Second, the b-wave is a corrective wave. It could be simple or complex. If it is a simple correction, it can be another flat of a lower degree or a zigzag – it cannot be a triangle.

But if it is a complex correction, it may end with a triangle. Therefore, traders should concentrate on the end of the triangle, which marks the end of the b-wave. In other words, parts of the b-wave may stretch beyond the 80% retracement, but what matters is that the b-wave ends between 61.8% and 80%, as shown above.

## EURUSD Formed a Flat with a Weak B-Wave at the Start of 2021

The EURUSD currency pair started the trading year at its highs. It opened the year above 1.23, but it fell ever since. It dropped over six big figures, or six hundred pips, in the first months of the year.

But the decline was not impulsive but corrective. Moreover, the move that followed was strong enough to retrace beyond 61.8% of the initial decline, but less than 80% of it. Thus, the EURUSD formed a flat with a weak b-wave to start the trading year.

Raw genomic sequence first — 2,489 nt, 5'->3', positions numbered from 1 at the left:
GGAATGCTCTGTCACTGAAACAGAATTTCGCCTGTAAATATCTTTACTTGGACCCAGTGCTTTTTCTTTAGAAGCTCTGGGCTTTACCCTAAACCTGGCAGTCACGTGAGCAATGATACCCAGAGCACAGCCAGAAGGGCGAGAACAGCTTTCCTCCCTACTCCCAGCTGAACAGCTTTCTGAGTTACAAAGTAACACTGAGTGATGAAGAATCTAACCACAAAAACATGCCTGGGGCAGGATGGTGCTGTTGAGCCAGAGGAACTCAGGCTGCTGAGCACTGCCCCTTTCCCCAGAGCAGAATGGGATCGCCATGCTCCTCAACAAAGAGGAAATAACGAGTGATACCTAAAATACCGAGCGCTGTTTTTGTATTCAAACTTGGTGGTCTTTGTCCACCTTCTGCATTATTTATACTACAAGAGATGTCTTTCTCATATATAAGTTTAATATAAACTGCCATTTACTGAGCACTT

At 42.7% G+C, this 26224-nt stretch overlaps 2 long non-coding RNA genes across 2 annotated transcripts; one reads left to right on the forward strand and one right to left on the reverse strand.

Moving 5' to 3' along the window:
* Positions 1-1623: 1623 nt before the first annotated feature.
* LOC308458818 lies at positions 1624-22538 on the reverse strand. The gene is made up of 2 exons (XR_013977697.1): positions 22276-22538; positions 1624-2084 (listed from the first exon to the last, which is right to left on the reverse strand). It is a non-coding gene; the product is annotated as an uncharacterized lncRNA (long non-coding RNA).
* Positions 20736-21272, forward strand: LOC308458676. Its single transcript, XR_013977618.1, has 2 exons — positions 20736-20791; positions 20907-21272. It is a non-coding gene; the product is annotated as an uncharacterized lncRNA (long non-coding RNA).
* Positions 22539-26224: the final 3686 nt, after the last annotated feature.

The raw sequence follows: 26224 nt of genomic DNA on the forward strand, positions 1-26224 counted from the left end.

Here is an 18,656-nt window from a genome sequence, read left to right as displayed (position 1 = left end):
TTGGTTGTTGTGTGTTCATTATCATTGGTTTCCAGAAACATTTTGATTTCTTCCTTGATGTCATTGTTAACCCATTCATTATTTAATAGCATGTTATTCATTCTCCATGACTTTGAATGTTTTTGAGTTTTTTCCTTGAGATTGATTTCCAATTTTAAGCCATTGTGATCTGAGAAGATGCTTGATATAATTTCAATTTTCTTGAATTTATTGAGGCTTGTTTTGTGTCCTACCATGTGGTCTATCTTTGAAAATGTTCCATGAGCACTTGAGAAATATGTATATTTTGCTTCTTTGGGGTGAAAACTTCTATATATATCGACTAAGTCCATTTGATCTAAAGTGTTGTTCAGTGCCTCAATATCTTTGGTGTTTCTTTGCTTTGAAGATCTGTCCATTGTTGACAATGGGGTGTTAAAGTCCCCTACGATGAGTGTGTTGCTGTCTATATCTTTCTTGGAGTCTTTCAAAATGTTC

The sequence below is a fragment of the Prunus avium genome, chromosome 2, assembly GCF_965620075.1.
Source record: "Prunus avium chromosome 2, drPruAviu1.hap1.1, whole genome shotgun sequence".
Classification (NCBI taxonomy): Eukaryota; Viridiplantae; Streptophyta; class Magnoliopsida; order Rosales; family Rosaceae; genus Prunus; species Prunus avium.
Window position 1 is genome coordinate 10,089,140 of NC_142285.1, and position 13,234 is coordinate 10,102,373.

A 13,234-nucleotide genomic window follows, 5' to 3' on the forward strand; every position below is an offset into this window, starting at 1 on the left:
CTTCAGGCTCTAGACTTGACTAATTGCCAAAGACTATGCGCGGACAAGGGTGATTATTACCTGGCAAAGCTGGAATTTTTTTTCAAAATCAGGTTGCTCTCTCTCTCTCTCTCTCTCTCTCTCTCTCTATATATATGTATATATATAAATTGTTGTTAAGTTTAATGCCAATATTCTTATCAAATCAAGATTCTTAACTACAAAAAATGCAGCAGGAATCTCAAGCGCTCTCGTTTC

This is how we define the category. The next question to answer is what type of a flat the market formed – b-failure, double failure, or an elongated flat?

The type of a flat tells us more about the price action that follows the pattern. For example, a “failure” signals countertrend strength. Moreover, a double failure is an even more powerful contrarian signal. Finally, an elongated flat indicates more corrective waves to follow, as they form either a segment in a triangle or a terminal impulsive wave.

## Scenarios Based on the C-Wave’s Length

In any flat pattern, the b-wave’s length tells us the category the flat belongs to. That’s it – the minimum condition for a flat pattern is to retrace beyond 61.8% of wave a.

But the Elliott Wave trader must use the c-wave’s length to find out the type of flat in this category. Three types exist, based on the c-wave’s length. First, traders use the c-wave’s length and compare it to the b-wave. The focus is on the following levels: the c-wave is shorter than the b-wave, it has a length between 100% and 123.6%, or it is longer than 123.6% when compared to the b-wave.

The three possibilities are shown on the chart below, numbered based on the possible length for the c-wave.

### First Possibility – Flat with a Double Failure